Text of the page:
The Mucker

By Edgar Rice Burroughs

Page 270

went. The night grew cold. Far ahead there sounded the
occasional pop of a rifle. Billy wondered what it could mean and as they
approached the ranch and he discovered that it came from that direction
he hastened their steps to even greater speed than before.

"Somebody's shootin' up the ranch," he volunteered. "Wonder who it could

"Suppose it is your friend and general?" asked the girl.

Billy made no reply. They reached the river and as Billy knew not where
the fords lay he plunged in at the point at which the water first barred
their progress and dragging the girl after him, plowed bull-like for
the opposite shore. Where the water was above his depth he swam while
Barbara clung to his shoulders. Thus they made the passage quickly and

Billy stopped long enough to shake the water out of his carbine, which
the girl had carried across, and then forged ahead toward the ranchhouse
from which the sounds of battle came now in increased volume.

And at the ranchhouse "hell was popping." The moment Bridge realized
that some of the attackers had reached the veranda he called the
surviving Mexican and the Chinaman to follow him to the lower floor
where they might stand a better chance to repel this new attack. Mr.
Harding he persuaded to remain upstairs.

Outside a dozen men were battering to force an entrance. Already one
panel had splintered, and as Bridge entered the room he could see the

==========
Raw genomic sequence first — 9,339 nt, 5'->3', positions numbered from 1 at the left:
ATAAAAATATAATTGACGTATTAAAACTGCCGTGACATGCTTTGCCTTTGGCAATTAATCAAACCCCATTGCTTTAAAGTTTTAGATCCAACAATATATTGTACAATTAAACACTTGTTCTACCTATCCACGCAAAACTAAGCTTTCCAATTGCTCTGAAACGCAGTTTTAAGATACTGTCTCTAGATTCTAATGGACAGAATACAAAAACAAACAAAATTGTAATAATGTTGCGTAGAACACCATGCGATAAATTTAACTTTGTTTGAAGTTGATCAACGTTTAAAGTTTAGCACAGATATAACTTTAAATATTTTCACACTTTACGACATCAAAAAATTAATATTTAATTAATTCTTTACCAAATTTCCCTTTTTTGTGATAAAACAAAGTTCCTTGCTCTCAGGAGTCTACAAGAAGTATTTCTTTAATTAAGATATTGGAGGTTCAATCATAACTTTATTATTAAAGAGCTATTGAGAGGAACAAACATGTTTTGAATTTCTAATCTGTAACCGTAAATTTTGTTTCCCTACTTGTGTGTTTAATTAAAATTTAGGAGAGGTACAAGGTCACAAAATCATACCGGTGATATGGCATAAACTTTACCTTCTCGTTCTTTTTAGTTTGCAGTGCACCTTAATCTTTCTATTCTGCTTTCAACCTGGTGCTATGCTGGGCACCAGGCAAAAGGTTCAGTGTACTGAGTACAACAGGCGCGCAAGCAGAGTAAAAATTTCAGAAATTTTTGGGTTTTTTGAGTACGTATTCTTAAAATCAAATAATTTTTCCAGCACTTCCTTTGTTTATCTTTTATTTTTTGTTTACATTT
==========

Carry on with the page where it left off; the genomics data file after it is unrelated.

figures of the bandits through the hole they had made. Raising his
rifle he fired through the aperture. There was a scream as one of the
attackers dropped; but the others only increased their efforts, their
oaths, and their threats of vengeance.

The three defenders poured a few rounds through the sagging door, then
Bridge noted that the Chinaman ceased firing.

"What's the matter?" he asked.

"Allee gonee," replied Sing, pointing to his ammunition belt.

At the same instant the Mexican threw down his carbine and rushed for
a window on the opposite side of the room. His ammunition was exhausted
and with it had departed his courage. Flight seemed the only course
remaining. Bridge made no effort to stop him. He would have been glad to
fly, too; but he could not leave Anthony Harding, and he was sure that
the older man would prove unequal to any sustained flight on foot.

"You better go, too, Sing," he said to the Chinaman, placing another
bullet through the door; "there's nothing more that you can do, and it
may be that they are all on this side now--I think they

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